Peter Petrillo Died Because of Rent Control.

Deed book 8135 page 130 stamped by Cambridge Savings Bank September 8, 1953. I, Joseph H. Lamb, widower, of Cambridge, Middlesex County Massachusetts for consideration paid, grant to Peter A. Petrillo and Helen D. Petrillo husband and wife, as tenants by the entirety of said Cambridge, County and Commonwealth, with quitclaim covenants, a certain parcel of land with the buildings thereon situated in Cambridge.

Peter Petrillo and wife Helen Petrillo bought their home in 1953.

The deed shows their newly purchased three-decker sat at the corner of Chestnut Street and Magazine Street.

Their new address would be 139 Magazine St.

An image of Cambridge City Hall as seen from a slight front angle. The building is a multi-story stone structure with large obelisk shaped central tower above the front door. The photograph has been intentionally aged and is yellowed on one side.

They raised a family and over time became empty nesters.

The Petrillos had a daughter.

She grew up there.

Eventually, she moved out to start a family of her own.

A photograph of a two-story house engulfed in flames

1986: A fire

“We were away in California and when we came back, my daughter and her three kids were living in our house,” Helen Petrillo told Harvard Crimson reporter Curtis R. Chong.

There had been a terrible fire at the daughter’s house. She took her family back to the grandparents’ house at 139 Magazine St.

“We moved into the basement and let them move into the top floor,” Helen said.

Peter Petrillo was 68 years old and retired.

A copy of a meeting of the Cambridge Rent Control Board, with a handwritten excerpt noting the Petrillo home was a topic of discussion at that meeting.

Then came a complaint to the rent control board.

Another renter reported that four families were now living in the three-decker.

This subjected the building to rent control.

The Petrillos had failed to register.

The basement in which they were living had a low ceiling.

The windows were too small to escape in the event of a fire.

It was illegal!

They were in big trouble.

“We hired a lawyer and he filed for a removal permit,” Helen told Boston Globe reporter Diane Lewis.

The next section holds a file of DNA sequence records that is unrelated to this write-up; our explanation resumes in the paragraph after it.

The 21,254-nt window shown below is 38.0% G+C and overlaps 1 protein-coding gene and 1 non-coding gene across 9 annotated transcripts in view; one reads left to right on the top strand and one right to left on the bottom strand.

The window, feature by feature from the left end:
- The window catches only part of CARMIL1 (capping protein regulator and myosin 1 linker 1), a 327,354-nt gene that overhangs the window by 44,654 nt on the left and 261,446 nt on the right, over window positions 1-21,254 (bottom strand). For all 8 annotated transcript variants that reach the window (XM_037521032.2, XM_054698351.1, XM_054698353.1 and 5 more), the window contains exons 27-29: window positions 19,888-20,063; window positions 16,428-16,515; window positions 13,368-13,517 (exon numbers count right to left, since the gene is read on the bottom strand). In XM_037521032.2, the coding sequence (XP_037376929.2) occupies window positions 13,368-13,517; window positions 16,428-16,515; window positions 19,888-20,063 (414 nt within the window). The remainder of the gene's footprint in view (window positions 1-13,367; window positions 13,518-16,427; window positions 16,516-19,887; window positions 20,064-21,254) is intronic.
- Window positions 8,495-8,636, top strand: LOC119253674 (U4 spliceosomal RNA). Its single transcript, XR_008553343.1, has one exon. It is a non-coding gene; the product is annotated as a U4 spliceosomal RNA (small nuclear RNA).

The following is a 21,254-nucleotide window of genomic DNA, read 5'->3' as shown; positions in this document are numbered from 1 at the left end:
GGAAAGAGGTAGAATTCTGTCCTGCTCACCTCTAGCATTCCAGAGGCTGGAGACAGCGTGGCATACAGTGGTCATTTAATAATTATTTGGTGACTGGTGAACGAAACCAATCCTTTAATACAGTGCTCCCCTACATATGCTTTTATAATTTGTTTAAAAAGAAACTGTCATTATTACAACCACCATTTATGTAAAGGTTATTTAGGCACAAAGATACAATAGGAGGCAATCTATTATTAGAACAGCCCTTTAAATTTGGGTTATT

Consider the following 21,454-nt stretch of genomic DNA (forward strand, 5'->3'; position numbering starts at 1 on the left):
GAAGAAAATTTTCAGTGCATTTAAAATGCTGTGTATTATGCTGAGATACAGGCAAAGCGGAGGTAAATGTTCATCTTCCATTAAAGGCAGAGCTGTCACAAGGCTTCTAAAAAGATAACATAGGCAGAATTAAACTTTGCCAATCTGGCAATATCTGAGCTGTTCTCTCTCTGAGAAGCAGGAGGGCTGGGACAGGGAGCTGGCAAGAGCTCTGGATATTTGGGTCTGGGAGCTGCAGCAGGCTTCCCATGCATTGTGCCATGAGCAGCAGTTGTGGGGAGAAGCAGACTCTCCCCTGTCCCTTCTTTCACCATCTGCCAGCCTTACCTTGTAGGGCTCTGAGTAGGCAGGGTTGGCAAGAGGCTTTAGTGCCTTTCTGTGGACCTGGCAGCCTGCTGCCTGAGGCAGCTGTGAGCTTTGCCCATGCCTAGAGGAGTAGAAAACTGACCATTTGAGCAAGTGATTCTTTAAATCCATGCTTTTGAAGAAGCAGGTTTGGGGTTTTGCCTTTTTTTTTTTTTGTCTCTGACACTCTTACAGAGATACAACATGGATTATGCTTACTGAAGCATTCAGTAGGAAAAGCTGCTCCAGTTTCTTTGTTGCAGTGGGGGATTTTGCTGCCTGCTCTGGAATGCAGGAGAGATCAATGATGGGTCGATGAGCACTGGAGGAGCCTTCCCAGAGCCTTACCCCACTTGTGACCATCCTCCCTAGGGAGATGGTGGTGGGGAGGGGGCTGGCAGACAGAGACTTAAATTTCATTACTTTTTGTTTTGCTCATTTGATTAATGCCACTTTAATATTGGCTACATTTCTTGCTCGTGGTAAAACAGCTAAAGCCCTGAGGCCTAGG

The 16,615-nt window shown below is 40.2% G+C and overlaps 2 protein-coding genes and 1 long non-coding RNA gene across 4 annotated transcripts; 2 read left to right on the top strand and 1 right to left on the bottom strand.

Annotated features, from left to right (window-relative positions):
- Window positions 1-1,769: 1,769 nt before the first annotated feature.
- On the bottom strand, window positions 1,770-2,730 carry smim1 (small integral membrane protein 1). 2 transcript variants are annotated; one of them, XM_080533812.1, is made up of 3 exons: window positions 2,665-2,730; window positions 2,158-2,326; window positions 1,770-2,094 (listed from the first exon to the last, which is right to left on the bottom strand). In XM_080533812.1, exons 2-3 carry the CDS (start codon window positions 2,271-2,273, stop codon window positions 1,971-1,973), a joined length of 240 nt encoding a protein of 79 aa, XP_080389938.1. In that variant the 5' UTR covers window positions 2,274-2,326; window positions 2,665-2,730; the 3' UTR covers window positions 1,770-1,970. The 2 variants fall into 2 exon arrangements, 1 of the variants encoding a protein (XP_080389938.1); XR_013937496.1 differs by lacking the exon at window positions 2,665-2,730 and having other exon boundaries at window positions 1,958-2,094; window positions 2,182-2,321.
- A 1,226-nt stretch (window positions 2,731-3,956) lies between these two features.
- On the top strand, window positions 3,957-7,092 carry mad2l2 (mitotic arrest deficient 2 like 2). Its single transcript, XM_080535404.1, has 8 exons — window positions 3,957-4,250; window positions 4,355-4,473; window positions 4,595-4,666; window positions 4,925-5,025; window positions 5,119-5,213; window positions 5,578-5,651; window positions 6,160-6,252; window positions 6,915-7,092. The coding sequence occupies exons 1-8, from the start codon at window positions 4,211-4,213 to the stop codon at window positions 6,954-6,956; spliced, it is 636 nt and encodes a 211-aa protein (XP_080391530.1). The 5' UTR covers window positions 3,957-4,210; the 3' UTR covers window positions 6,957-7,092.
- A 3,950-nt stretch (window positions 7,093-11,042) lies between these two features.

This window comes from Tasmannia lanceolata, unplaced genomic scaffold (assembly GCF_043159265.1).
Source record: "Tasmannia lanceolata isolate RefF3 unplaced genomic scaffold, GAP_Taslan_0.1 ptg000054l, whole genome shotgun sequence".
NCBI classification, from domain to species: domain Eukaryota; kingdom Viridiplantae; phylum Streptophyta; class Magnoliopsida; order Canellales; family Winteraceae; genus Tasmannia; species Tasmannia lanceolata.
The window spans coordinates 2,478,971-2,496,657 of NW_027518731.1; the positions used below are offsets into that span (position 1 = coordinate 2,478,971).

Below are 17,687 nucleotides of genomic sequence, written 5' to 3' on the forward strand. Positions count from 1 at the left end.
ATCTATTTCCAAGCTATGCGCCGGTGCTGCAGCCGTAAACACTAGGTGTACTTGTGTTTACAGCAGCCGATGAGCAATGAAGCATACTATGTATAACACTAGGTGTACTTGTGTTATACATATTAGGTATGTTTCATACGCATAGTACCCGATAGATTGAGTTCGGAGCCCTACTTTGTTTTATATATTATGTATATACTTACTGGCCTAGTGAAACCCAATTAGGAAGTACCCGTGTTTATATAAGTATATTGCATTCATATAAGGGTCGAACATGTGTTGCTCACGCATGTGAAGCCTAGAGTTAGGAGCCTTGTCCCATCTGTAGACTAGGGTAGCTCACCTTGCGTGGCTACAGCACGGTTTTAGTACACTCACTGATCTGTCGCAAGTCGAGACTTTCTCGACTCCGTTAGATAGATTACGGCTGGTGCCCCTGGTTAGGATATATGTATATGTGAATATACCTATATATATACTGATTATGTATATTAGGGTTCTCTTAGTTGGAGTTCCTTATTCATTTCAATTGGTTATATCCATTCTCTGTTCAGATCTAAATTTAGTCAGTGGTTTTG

A removal permit was necessary to exempt the board from the rent control regulations.

“The case dragged on for years.

Finally, in September [1989] we were told that we were not a hardship case and would have to remain under rent control because the city needs low-income housing.”

After years of hearings, the Petrillos had lost.

A collage of typed meeting notes detailing the various renovations and associated costs for the Petrillo home.

Fall 1989: Jack up the house or leave.

Now subject to rent control, the rent control board sealed the Petrillos’ fate.

Their decision? The Petrillos must jack up the building at their expense.

They had to raise the entire structure off of the foundation and bring the basement ceiling height into compliance.

This was their order.

Meanwhile, the Zoning Board ordered the Petrillos to vacate.

It was another order.

The Petrillos begged both boards to reconsider.

A newspaper clipping with one section superimposed over the rest of the article, confirming Peter Petrillo had a heart attack three days after the board ruled against the family.

3 days later, Peter had a heart attack.

The rent board order hit Peter like a lightning bolt.

“My husband was very, very upset by that,” Helen told Boston Globe reporter Diane Lewis.

There were no other options. They had no money. They had nowhere else to go.

“He had a massive heart attack the Saturday after that report came out,” Helen said.

This memorial plaque stands outside the home where the Petrillos used to live. It designates the area as the "Peter A. & Helen Petrillo Square."

The rent board reversed their decision.

Helen continued the fight after Peter’s death, and eventually won a reversal.

The rent board said she could be exempted after all.

A memorial plaque stands today in Cambridge at the corner where the Petrillos used to live.

It serves as a reminder of great injustice and of irreparable harm at the hands of an unaccountable rent control board.